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Slump in international student numbers continues

Rude awakening as Copenhagen's drop in international student numbers from last year is repeated. As the University of Copenhagen is forced to zealously apply government restrictions, provincial competitor Aarhus is now nipping at its heels

Fewer new exchange students can call the University of Copenhagen their university this time round, as the number of incoming international students continues to drop. This fall, only 1,092 students have been admitted for the fall semester, nearly a 20 per cent drop from 2010.

In 2011, the figure was 1,106. In 2010, a record year, 1,295 students were admitted. This is according to figures released now, and previously released to the University Post from the University’s International Office.

The drop in numbers flies in the face of a broader, declared, strategic goal of internationalisation for the University of Copenhagen. A strict new government rule cuts funding to universities that do not balance incoming and outgoing exchange student numbers. This has forced departments, faculties, and ultimately the International Office, to uphold stricter access criteria for students coming from countries which are less popular for outgoing Danish exchange students.

The International Office has earlier attempted to fight off the worst consequences of the government regulations, which led to the first, more dramatic, drop last year..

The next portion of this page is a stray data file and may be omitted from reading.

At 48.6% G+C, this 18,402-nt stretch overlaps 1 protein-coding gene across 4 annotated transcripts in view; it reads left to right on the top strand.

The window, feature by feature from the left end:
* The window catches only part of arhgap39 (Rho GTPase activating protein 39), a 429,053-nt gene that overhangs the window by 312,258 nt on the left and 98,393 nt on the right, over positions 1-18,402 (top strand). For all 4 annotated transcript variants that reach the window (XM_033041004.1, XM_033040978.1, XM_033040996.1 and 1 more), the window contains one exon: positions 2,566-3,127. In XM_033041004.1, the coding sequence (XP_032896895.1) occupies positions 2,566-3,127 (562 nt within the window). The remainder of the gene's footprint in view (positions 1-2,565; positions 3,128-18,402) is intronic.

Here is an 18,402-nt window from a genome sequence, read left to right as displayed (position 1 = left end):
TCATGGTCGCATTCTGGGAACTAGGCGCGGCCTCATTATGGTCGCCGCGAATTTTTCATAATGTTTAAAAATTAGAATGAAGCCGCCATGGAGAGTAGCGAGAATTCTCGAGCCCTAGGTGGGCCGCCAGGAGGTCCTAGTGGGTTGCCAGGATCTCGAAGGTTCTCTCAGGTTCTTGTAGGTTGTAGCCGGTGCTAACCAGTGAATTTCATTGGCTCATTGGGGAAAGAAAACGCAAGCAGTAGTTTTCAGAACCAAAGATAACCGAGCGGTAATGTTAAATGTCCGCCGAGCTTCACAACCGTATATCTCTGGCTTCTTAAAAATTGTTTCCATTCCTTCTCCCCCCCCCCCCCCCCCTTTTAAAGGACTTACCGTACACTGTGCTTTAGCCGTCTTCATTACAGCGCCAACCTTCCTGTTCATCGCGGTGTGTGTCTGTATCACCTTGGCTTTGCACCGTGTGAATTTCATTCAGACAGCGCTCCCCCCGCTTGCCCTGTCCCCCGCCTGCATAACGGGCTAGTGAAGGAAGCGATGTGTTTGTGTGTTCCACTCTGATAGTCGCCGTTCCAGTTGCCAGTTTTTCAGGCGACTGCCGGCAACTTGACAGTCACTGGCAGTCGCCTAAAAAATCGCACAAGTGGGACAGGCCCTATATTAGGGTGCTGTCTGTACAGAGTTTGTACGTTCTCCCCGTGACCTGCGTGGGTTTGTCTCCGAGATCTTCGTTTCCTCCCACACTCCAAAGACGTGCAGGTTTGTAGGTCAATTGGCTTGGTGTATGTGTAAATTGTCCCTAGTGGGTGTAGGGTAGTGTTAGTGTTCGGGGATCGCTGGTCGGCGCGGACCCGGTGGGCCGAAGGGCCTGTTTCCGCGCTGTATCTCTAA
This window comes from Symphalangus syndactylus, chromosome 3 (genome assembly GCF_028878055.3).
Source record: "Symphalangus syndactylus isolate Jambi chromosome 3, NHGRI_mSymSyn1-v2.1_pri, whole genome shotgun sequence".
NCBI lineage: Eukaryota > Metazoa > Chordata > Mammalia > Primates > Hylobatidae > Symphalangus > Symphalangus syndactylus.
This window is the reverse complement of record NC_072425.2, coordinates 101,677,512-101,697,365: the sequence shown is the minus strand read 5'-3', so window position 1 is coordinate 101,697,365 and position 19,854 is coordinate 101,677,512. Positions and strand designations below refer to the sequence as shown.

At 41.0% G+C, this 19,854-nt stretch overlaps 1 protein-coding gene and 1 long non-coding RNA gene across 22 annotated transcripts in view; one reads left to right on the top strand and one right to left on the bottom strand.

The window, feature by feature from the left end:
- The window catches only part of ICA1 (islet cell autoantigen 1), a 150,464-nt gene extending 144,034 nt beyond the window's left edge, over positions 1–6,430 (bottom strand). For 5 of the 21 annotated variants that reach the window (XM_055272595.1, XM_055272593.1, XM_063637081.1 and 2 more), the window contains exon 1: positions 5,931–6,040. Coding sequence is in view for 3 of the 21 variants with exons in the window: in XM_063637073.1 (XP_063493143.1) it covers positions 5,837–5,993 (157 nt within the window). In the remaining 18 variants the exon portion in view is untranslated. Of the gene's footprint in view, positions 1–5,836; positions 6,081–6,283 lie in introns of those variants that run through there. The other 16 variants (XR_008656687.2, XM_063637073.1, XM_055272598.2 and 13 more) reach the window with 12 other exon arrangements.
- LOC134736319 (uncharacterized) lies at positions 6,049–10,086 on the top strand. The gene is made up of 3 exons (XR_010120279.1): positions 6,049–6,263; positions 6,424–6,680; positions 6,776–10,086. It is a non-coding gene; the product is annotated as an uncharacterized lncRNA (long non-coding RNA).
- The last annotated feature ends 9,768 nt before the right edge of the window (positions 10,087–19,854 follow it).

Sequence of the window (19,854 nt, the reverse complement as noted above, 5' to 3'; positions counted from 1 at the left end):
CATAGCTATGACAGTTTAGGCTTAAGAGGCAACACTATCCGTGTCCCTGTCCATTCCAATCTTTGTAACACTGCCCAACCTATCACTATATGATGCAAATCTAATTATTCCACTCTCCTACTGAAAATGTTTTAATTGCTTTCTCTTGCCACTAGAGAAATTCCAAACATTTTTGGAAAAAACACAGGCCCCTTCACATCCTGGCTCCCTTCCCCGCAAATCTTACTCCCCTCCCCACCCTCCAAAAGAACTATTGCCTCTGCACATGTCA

Aarhus getting closer

While the University of Copenhagen has not been able to stem the slide in numbers, the numbers going to its provincial competitor Aarhus University have actually increased. In Aarhus’ case, however, the increase has been due to a recent merger with another education institution, the Ingeniørhøjskolen.

Aarhus receives 780 international students this semester, an increase from 733 last year, and helped out by 68 students who would have attended the Ingeniørhøjskolen, according to figures released to the University Post by Aarhus University.

The University of Copenhagen and Aarhus University are roughly equal in size: The University of Copenhagen took in 7,286 new Danish students this year, while Aarhus took in 7,130. As for internationals, Copenhagen, because of its capital city status, has traditionally been more attractive as a study destination.

USA overtakes Germany

The top five countries incoming exchange students arrive from are the USA followed by Germany, Australia, France and UK. The USA hereby overtakes Germany, which topped this list in 2011 and 2010.

Most exchange students come to University of Copenhagen as part of the Erasmus exchange program, and it is in particular this exchange programme that has been affected by the new balancing rules.

polina.chebotareva@adm.ku.dk, miy@adm.ku.dk

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